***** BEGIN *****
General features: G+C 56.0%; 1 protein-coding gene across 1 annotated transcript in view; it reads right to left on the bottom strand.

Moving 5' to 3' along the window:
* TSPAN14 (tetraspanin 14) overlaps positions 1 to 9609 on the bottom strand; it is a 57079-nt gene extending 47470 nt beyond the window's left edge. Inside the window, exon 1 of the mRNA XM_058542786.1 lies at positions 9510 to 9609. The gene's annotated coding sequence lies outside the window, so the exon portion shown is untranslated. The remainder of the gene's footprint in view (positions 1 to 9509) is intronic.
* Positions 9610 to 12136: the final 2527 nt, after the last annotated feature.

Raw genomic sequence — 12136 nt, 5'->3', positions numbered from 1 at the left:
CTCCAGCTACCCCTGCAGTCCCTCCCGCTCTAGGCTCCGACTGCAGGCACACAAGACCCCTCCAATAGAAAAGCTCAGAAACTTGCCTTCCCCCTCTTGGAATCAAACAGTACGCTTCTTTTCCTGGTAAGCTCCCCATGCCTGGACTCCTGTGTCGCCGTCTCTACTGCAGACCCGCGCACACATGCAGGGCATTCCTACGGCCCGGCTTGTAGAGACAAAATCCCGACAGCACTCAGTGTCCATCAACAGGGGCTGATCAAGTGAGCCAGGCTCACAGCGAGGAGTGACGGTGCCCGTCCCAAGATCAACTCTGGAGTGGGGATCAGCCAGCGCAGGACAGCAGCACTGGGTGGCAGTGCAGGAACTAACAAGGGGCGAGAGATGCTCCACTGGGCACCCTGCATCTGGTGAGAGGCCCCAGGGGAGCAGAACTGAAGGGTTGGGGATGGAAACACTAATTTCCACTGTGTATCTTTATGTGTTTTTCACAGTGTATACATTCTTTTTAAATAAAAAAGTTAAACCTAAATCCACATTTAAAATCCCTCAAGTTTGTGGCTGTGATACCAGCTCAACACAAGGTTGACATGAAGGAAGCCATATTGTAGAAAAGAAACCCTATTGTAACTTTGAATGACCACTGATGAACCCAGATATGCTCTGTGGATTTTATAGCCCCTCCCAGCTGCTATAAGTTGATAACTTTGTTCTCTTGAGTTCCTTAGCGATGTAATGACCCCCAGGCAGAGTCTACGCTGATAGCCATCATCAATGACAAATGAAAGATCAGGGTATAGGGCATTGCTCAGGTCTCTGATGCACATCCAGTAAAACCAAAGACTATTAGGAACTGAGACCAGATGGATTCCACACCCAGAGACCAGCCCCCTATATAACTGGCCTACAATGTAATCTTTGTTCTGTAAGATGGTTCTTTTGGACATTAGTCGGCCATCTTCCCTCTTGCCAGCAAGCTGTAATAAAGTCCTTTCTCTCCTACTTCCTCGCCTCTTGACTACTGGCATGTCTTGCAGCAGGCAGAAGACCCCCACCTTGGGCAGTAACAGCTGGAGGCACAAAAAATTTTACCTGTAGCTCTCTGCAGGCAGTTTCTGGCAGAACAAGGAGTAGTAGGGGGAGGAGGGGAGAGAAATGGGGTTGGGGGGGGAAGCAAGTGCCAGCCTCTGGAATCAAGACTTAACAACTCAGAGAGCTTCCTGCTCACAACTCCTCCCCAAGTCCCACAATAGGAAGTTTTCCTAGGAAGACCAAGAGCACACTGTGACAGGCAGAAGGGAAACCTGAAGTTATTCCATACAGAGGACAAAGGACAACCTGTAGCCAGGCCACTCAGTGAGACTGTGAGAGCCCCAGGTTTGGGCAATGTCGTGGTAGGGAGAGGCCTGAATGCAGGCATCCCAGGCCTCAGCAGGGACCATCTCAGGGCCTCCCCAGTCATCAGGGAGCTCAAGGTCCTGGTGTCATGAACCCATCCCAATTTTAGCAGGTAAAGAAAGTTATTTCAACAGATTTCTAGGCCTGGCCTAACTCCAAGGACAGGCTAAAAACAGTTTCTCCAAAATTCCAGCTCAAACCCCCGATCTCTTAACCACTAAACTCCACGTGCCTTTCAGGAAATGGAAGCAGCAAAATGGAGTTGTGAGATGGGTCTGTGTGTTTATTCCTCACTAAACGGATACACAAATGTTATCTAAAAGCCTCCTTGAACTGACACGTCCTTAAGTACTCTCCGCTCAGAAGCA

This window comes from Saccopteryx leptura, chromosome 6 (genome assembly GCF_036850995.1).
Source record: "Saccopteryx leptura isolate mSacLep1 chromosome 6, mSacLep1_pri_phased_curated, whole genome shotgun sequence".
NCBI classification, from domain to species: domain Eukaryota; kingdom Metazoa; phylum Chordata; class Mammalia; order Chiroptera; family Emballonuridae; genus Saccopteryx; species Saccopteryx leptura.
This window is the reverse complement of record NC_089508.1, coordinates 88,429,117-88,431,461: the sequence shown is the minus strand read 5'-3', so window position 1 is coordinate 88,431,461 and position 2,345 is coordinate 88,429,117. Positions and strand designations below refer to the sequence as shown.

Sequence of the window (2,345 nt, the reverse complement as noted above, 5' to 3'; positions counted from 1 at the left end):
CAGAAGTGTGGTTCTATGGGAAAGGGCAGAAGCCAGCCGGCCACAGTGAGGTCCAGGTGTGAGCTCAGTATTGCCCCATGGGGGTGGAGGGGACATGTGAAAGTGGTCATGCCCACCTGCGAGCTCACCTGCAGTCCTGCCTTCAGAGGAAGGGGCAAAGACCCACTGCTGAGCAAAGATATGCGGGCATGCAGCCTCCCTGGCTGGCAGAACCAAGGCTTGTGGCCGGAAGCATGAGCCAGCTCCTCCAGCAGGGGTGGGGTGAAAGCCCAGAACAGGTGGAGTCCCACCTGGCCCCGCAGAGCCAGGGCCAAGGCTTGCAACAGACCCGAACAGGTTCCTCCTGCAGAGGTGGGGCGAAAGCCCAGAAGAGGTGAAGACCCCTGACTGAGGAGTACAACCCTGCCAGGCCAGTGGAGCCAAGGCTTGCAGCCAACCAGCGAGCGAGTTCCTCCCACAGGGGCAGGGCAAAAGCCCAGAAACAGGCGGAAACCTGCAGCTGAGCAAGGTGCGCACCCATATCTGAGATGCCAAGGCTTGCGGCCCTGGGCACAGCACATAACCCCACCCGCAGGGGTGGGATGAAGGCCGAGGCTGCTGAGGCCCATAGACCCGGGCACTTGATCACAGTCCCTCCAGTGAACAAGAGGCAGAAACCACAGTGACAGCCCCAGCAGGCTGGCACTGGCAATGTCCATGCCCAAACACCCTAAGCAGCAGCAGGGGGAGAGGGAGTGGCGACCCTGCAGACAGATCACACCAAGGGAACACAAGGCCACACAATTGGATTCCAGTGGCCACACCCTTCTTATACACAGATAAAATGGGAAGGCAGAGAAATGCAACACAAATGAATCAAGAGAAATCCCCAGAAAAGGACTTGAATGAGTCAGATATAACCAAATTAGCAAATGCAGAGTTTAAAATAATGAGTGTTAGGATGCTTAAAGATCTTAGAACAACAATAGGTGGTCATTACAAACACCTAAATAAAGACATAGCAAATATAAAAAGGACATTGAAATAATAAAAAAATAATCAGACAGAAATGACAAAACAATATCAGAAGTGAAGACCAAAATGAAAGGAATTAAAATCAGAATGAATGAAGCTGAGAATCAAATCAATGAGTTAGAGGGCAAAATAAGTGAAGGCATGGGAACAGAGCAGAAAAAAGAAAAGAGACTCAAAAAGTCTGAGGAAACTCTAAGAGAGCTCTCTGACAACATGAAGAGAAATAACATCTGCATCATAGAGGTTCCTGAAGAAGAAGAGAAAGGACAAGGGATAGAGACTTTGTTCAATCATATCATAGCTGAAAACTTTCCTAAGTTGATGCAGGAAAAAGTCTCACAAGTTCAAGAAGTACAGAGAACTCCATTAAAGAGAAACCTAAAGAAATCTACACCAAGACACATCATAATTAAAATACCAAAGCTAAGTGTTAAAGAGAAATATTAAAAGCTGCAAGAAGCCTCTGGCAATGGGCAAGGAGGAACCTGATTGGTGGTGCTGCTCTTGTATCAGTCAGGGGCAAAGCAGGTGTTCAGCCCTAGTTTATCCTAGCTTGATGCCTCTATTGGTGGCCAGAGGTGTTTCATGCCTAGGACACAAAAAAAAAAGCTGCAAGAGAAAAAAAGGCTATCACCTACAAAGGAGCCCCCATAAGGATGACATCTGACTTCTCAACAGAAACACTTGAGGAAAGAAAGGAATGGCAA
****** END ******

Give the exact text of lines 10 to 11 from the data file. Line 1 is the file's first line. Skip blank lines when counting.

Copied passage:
This window is the reverse complement of record NC_089508.1, coordinates 88,429,117-88,431,461: the sequence shown is the minus strand read 5'-3', so window position 1 is coordinate 88,431,461 and position 2,345 is coordinate 88,429,117. Positions and strand designations below refer to the sequence as shown.

Sequence of the window (2,345 nt, the reverse complement as noted above, 5' to 3'; positions counted from 1 at the left end):